More than three months after the COVID-19 outbreak at Tyson’s Waterloo plant, which resulted in over 1,000 employee infections and several deaths, major concerns about employee health and safety persist.
From Tyson’s perspective, they are demonstrating that employee health and safety is their top priority. They passed an OSHA inspection with no violations. They have implemented protective measures that comply with—or surpass—CDC recommendations for COVID-19 prevention. And they’ve implemented their own testing regime, which they say has found less than one percent of their U.S. workforce infected with the virus.
But not everyone shares Tyson’s perspective.
Rep. Timi Brown-Powers, who has worked in health care for 31 years, was shocked by the OSHA results. That, coupled with continued complaints from workers about the protective measures in place, prompted her, along with Rep. Ras Smith and Senator Bill Dotzler, to write OSHA’s regional office to request a second inspection.
The letter states, “Iowa OSHA’s proven failure to properly implement the OSHA act of 1972 during the COVID pandemic will result in large numbers of workers exposed to unneeded suffering and even death.”
“I haven’t heard back from Kim [Kim Stille, Regional Administrator for Region VII OSHA],” said Brown-Powers, “but I received a lengthy letter from Tyson, so I know OSHA reached out to them.”
In their response, Tyson emphasized their continuous testing of symptomatic and asymptomatic employees and an increase in the number of health staff.
“I’m encouraged that Tyson is aware that we are keeping a watch on our plant and they’re going to improve some things,” said Brown-Powers. “But I’m concerned about follow-through.”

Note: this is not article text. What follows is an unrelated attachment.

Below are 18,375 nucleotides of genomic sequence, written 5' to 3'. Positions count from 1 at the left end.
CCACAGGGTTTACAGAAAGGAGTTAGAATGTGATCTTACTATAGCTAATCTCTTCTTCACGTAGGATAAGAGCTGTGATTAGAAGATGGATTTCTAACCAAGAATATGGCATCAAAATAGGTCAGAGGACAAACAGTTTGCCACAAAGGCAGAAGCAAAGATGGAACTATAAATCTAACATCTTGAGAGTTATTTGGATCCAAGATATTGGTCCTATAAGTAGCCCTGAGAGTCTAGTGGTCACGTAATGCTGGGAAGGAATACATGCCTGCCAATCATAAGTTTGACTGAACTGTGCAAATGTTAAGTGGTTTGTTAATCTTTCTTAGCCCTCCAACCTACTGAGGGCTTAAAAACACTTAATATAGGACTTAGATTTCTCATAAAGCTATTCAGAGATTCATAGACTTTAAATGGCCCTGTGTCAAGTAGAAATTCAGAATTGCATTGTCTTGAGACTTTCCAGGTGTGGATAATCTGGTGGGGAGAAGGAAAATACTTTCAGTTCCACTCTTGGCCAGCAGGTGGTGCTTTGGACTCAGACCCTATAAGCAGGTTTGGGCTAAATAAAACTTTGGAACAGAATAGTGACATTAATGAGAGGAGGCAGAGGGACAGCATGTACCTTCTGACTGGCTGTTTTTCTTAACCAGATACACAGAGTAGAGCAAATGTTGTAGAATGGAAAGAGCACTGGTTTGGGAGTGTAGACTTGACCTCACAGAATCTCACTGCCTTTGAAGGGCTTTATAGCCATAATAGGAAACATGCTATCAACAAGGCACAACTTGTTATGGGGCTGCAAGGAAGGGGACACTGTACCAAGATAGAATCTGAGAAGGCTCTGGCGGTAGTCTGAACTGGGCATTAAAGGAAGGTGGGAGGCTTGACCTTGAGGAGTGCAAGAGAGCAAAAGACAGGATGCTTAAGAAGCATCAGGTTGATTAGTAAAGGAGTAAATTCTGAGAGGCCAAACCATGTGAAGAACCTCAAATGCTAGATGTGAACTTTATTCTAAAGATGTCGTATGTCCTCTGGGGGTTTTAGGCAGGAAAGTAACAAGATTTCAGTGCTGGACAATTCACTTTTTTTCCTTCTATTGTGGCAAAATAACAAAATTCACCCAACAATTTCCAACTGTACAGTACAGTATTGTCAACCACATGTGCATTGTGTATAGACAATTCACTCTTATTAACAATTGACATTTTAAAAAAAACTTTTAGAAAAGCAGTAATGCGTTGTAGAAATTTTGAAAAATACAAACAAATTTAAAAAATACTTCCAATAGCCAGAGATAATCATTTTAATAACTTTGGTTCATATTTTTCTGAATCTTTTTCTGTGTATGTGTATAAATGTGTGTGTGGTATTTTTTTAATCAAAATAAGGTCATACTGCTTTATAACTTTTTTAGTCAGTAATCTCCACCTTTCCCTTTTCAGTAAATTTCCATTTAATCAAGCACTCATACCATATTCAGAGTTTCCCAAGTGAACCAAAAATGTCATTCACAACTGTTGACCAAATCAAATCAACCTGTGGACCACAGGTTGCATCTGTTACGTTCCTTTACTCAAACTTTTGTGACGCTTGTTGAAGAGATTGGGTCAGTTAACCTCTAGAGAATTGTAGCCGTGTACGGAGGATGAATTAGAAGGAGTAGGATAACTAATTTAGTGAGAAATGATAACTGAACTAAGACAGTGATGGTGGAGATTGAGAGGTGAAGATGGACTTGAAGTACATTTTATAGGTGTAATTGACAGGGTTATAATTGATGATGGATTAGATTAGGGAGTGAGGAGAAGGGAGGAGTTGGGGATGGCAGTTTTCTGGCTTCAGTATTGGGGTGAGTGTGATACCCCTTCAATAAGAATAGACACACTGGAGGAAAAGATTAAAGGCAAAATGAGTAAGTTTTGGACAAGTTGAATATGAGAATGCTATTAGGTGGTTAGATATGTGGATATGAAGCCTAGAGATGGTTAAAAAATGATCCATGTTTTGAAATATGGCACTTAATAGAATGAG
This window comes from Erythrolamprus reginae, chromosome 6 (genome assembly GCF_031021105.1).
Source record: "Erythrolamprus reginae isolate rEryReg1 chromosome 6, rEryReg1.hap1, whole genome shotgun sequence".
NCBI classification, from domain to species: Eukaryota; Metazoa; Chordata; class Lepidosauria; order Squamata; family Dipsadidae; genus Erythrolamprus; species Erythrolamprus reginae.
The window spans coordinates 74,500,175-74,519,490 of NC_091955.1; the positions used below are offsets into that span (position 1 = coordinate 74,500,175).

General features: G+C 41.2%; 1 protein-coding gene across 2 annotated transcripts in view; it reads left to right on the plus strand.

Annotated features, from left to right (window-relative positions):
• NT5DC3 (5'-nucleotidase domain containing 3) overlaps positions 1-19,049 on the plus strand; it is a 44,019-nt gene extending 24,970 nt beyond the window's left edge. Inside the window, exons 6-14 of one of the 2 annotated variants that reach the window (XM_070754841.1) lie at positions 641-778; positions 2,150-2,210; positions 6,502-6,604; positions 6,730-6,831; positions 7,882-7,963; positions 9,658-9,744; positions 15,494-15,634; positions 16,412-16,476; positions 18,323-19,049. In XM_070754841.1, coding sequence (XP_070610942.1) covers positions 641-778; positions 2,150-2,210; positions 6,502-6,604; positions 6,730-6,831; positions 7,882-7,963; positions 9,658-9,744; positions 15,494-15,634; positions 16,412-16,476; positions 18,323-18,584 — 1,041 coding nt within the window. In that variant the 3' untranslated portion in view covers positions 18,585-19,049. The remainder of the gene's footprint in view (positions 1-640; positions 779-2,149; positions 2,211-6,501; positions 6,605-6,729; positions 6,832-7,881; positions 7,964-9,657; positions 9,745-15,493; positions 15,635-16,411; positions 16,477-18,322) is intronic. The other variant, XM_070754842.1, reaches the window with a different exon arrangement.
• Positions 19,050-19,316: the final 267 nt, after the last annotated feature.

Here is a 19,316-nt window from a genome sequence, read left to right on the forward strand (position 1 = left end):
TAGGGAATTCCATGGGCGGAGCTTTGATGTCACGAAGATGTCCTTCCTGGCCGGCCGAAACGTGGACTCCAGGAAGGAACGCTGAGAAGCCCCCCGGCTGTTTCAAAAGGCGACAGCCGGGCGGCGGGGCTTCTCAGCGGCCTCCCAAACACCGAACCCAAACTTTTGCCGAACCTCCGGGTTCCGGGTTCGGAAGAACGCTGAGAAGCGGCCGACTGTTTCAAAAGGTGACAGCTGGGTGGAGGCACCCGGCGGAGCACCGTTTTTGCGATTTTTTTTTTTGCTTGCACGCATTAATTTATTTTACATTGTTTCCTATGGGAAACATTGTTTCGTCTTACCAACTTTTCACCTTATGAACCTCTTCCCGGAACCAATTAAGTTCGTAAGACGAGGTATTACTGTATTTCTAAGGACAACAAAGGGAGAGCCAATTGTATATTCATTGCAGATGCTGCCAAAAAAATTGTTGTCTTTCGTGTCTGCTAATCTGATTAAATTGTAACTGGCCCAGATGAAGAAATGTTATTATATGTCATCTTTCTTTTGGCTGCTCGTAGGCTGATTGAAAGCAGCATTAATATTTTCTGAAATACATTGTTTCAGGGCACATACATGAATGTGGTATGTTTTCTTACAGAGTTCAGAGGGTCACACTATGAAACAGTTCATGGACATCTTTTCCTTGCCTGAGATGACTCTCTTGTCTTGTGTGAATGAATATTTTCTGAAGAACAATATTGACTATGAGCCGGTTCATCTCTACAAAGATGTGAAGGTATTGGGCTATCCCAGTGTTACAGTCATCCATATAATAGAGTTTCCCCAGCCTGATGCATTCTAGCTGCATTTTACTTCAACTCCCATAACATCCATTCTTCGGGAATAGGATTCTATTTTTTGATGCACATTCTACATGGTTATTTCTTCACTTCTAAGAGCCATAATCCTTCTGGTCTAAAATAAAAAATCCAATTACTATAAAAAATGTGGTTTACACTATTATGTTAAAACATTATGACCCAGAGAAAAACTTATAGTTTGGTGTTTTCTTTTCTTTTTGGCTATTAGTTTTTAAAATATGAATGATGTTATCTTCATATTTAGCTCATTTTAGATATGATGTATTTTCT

The Iowa Council for Worker Safety, a community coalition comprised of 15 different organizations, is not convinced that Tyson’s top priority is employee health and safety. The Council, which issued an online “Pay Workers for COVID-19 Leave Now!” petition in mid-July, is still awaiting a copy of Tyson’s sick pay and sick leave policies. They’d requested a copy weeks ago.
According to Nilvia Reyes Rodriguez, Vice President of DREAM Iowa—one of the organizations included in the Council—the sick pay application process, as well as who gets approved and who gets denied, is still confusing. Additionally, it isn’t easily accessible for employees. “If they go to HR and make a request,” she said, “they can see it.”
One of the barriers to understanding Tyson’s COVID-19 health, safety, and protective measures is finding employees willing to discuss them. Though some employees are voicing their complaints to community leaders they trust, the Council feels that many are afraid to step forward.
Reyes Rodriguez stated that the Council is trying to survey workers.
“They [employees] can send a message on our Facebook page and they will be put in contact with an individual who can do a survey,” she explained.
Respondents are constantly reassured that the survey is completely anonymous.
“If Tyson was being transparent,” says Reyes Rodriguez, “then employees shouldn’t have a problem speaking to us. We are not the media. If they weren’t trying to hide anything, employees should be okay discussing issues with us.”
Brown-Powers also wants Tyson to be transparent, which is why she requested a tour of Tyson’s Waterloo facility. The human resources director contacted her personally, saying, “We would love you to come visit.” Brown-Powers is just waiting for the date.
“I believe we will have to keep an eye out on the plant,” Brown-Powers said. “This is part of our job now as state representatives, to be sure that our community is safe, be it Tyson or schools. Because we have to represent those folks and speak on their behalf. And we know that the folks at the meat packing plant don’t get their voices heard and that’s just not an option for us in Waterloo. We have a strong legislative team here, so that’s not going to fly.”
by Rachelle Chase
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